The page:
Building bridges between cultures
These days, we encounter different cultures in every profession, whether kindergarten teacher, university lecturer, business manager or nurse. In order to work effectively with people from different cultures, intercultural competence is required. Christa Uehlinger is a cultural mentor and a lecturer on the subject of intercultural communication at the FHS St.Gallen, where she teaches students how to build bridges between different cultures. In this interview, she talks about what intercultural competence is and how students can acquire it. And she reveals the best way to behave in a foreign environment.
Christa, you have just spent four months in the USA. You’ll already be familiar with the country and its people from your many visits. So as an intercultural coach, there’s probably nothing else that can surprise you, is there?
Christa Uehlinger: Actually, there is. I again learned some new things this time round. Intercultural competence isn’t just something you can learn in a webinar. It’s a lifelong learning process that involves a lot of self-reflection. You drill down deeper and deeper into the different cultural layers.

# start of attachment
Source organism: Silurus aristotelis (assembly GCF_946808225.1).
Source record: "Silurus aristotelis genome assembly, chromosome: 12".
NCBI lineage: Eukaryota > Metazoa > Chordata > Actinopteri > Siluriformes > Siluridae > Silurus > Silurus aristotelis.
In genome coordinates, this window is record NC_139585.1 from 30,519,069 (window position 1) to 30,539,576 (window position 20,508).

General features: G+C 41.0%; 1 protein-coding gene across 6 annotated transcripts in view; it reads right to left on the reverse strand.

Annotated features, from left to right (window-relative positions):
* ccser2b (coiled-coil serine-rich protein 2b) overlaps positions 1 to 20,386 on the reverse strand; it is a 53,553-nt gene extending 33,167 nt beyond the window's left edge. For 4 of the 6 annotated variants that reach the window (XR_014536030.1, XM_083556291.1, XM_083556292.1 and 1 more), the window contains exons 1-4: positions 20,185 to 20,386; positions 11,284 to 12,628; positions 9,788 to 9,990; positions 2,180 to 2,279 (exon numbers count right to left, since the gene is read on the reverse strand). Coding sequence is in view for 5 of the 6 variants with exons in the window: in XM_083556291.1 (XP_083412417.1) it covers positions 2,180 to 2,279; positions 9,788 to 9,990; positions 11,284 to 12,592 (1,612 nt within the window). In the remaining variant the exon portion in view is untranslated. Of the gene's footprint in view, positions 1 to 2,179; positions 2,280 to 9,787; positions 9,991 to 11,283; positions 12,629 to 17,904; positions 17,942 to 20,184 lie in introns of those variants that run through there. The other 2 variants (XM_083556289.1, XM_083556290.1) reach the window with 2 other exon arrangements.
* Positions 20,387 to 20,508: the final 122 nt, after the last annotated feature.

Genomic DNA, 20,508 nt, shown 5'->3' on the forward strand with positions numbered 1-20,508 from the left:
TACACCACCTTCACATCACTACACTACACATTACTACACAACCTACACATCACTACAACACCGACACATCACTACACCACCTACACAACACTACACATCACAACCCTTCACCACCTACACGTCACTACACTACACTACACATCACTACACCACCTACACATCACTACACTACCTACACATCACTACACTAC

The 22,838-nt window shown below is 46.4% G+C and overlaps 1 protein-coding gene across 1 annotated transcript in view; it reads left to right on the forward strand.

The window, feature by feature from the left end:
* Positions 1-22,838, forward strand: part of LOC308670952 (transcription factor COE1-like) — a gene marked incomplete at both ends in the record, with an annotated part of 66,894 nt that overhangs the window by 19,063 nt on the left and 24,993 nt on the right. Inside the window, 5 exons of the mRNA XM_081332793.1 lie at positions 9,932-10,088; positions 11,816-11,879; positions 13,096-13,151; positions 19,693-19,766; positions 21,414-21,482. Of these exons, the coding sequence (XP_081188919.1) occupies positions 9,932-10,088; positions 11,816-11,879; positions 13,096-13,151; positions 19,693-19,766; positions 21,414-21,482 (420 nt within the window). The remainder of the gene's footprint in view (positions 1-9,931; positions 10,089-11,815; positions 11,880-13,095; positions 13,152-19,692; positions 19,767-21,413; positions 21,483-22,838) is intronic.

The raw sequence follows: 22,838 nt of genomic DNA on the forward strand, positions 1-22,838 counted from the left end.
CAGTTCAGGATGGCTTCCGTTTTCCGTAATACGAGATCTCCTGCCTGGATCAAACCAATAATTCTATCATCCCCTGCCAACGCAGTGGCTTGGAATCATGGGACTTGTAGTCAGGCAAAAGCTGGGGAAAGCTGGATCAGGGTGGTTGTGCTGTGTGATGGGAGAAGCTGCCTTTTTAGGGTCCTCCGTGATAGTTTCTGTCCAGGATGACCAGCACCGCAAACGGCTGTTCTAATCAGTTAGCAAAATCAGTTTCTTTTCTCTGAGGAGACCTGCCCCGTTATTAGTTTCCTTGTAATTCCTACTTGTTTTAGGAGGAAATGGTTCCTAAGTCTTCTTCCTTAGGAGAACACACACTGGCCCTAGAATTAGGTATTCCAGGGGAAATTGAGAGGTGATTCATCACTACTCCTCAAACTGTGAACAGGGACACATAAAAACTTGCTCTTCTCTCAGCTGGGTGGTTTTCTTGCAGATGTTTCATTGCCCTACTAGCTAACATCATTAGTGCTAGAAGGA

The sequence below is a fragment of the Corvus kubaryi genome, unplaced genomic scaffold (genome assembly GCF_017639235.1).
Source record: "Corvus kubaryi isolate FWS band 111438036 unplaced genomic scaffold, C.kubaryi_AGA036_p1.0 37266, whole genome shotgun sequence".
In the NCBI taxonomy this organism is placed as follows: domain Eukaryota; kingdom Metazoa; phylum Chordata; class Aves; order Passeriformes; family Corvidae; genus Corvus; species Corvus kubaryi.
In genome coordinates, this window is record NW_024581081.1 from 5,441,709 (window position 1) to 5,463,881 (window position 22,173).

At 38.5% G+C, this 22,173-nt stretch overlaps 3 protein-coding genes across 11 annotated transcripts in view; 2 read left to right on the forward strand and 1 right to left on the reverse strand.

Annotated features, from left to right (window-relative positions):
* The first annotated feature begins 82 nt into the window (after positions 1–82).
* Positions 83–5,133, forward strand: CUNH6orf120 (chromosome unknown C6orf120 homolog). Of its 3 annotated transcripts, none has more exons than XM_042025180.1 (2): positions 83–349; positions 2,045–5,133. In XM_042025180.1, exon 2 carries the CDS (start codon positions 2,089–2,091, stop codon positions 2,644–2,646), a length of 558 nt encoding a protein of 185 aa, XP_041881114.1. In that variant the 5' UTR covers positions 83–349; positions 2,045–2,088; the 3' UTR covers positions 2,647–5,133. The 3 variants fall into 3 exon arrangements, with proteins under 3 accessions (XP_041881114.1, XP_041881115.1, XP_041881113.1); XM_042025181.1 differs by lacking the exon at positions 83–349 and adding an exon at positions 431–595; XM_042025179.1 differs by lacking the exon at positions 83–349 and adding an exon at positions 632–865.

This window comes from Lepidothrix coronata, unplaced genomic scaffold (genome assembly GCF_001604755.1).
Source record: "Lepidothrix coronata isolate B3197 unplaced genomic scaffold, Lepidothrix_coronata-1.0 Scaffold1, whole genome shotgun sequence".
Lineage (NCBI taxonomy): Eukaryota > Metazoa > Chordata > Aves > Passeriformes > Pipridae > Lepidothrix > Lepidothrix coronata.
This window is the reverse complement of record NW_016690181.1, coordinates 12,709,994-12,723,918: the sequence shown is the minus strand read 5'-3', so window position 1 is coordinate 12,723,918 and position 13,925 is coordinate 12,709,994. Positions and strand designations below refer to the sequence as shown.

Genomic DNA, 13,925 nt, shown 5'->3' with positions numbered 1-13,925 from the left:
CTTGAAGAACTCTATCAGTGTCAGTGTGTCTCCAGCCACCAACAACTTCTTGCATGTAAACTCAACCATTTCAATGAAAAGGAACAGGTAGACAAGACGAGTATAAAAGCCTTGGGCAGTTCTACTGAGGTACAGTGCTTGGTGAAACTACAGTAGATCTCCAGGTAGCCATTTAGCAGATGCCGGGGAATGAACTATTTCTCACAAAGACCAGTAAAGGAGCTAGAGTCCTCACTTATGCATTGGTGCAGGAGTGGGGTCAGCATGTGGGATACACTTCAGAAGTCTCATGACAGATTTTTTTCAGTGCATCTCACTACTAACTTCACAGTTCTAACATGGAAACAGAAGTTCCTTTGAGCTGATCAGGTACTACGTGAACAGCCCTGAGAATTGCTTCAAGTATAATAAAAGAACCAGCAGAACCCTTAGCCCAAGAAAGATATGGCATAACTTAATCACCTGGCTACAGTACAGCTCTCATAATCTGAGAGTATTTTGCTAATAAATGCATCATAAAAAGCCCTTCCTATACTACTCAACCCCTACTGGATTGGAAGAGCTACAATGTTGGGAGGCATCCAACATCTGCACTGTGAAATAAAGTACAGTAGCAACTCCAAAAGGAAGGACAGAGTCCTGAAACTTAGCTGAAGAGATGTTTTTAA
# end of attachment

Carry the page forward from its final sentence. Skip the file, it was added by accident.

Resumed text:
What does your work as an intercultural coach entail?
Uehlinger: We are all shaped by our culture. This is reflected in how we behave, think and communicate. An intercultural coach helps people to understand where others come from and how they are defined by their culture. They can then use this understanding to work together more effectively. When you don’t really understand this cultural imprint, that’s when misunderstandings arise. It’s about building bridges to deal with differences and similarities. I always compare it to a dance. There’s a lot of potential here. I help people to recognise and make the most of this potential.
Can you provide an example?